Dynamite Headdy's Horrors

Dynamite Headdy has a secure yet easily sidelined role in Treasure’s catalog. It’s not unfairly maligned like Advance Guardian Heroes or Light Crusader, and it’s not unfairly obscure like Bangai-O Missile Fury or Rakugaki Showtime. It’s well-liked but simply just not discussed as often as Gunstar Heroes, Radiant Silvergun, and other classics that defined Treasure’s reputation as masters of the action game. 

Like all Treasure games, Dynamite Headdy deserves more mainstream attention. This website is as far from the mainstream as one can go, but I'll still look at one weird minor moment from the game.

One could call Dynamite Headdy a standout of the Sega Genesis, but among side-scrollers of any period or console it’s spectacular: a surreal, theatrical frolic through a world of sentient marionettes and other toys, starring a neckless hero who tosses his noggin around. It’s packed with enough colorful vistas, clever stages, novel power-ups, and memorable boss battles to make it a great platformer, though that may apply more to the Japanese version. The American release excises almost all of the dialogue and makes everything both harder and more tedious, but even then it’s a good time. 

All is not lighthearted and wondrous within Dynamite Headdy’s world, though. There are some typical Treasure jabs of dark humor, of course, but the opening of stage 4-1 gets surprisingly gruesome.

Halfway through the level Headdy encounters a large and helpfully labeled drainpipe jutting up from the ground. Small spherical creatures jump out of it; they’re smiling little things called Happy Campers (or Browny Bon-Bons) and they resemble pleasant Pac-Man characters or perhaps South Park Canadians. They don’t damage Headdy, apparently wishing him no harm.

There are large spikes near the pipe, and Headdy must proceed in the level by pecking at the Happy Campers and impaling them there like the prey of a shrike. The Campers go limp and turn blue once speared, and only after Headdy’s filled the spike with their corpses does he have enough of a platform to jump upon and move forward.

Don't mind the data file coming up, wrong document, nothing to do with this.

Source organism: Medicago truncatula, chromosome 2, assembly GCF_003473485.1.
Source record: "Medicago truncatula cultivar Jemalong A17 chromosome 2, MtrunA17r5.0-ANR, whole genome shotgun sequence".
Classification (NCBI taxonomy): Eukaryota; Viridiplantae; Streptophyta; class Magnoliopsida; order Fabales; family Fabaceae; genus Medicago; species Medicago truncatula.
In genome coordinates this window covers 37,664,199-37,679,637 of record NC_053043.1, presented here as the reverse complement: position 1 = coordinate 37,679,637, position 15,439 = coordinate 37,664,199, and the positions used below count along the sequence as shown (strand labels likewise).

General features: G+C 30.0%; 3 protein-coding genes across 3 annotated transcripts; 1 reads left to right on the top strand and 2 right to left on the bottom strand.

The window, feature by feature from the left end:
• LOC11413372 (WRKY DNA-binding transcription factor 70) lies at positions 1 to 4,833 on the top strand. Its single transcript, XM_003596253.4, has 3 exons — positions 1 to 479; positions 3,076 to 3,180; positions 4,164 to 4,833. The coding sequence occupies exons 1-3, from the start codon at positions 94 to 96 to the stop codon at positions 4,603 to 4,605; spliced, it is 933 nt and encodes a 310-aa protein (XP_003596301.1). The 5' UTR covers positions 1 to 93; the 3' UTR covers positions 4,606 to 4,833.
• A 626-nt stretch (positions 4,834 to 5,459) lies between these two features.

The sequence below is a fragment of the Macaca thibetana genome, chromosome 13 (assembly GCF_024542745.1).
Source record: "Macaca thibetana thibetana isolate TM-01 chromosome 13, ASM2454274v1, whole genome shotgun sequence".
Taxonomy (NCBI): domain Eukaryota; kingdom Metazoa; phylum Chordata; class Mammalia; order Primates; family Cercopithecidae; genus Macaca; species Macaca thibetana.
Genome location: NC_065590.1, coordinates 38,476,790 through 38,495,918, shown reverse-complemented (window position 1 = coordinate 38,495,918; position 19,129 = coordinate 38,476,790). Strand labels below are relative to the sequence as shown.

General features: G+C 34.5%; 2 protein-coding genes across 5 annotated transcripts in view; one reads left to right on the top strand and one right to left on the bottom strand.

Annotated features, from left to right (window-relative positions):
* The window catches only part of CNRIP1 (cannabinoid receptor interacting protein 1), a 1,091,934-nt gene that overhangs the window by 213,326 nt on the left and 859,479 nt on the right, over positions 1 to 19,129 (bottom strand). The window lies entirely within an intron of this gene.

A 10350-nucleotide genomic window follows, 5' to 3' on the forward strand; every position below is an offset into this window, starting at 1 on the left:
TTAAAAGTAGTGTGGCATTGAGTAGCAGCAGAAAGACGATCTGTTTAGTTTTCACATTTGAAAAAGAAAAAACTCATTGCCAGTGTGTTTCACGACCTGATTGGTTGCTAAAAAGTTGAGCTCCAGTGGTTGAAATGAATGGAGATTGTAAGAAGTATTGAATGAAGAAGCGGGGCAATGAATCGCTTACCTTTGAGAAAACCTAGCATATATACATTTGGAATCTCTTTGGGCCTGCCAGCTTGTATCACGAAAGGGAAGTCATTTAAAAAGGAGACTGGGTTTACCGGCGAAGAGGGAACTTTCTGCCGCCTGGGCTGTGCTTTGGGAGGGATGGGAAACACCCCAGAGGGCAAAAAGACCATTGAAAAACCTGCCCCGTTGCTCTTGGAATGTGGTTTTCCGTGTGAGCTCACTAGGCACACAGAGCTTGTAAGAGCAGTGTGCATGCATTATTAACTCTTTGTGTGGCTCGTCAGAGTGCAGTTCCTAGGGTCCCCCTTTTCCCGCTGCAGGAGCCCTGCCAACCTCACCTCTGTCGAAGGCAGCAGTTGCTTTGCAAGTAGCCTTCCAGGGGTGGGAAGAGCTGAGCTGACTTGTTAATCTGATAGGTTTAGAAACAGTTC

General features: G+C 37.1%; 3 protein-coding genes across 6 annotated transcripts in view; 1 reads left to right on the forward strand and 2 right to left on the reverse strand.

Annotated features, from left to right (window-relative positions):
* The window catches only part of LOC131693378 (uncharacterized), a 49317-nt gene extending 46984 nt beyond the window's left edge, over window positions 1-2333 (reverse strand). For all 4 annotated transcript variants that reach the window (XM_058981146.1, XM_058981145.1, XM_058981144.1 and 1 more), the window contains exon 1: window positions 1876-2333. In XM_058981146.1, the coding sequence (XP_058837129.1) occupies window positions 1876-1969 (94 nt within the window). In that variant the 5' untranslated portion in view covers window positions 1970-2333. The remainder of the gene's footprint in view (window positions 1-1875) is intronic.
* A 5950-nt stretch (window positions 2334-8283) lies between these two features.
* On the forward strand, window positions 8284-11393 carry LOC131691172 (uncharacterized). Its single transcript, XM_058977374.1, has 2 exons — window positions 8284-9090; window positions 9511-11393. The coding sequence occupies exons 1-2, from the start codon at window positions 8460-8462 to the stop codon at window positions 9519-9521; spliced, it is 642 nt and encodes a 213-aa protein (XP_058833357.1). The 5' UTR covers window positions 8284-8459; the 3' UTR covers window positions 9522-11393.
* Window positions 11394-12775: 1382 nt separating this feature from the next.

Cute video games have spread cheerful patinas over somewhat grim elements since before Mario even stomped his first Goomba, but this little encounter from Dynamite Headdy ventures past such minor pangs of conscience. Most of the enemies that Headdy butts out of his way stay toylike in their mortality: even if they explode to pieces, you never have to see their lifeless forms hanging in midair. It’s not as horrifying as, oh, the wind-up donkey dismemberment scene from The Mouse and His Child, yet it’s still an odd and unsettling display in a game that’s mostly charming and reassuringly cartoonish. 

In fact, it makes me re-examine Headdy himself. He’s an interesting design, a Fraggle-faced creature who resembles at various points a bird, a turtle, or a misshapen humanoid like Graggle Simpson. His default pose has him glaring out in determination or annoyance, commiserating with the player as they face a giant porcelain-doll robot or a level of bizarre cows and countryside. 

Yet after watching him craft a morbid shish kabob of joyful, innocuous creatures, I see a definite look of menace in the allegedly heroic Headdy.

He knew it was wrong.

He did it anyway.

And he’ll do it all again the next time you play. 

Well, at least Dynamite Headdy has a level-select code, so you can skip that stage, the carnage within it, and the resulting uncomfortable realizations about Headdy’s true nature.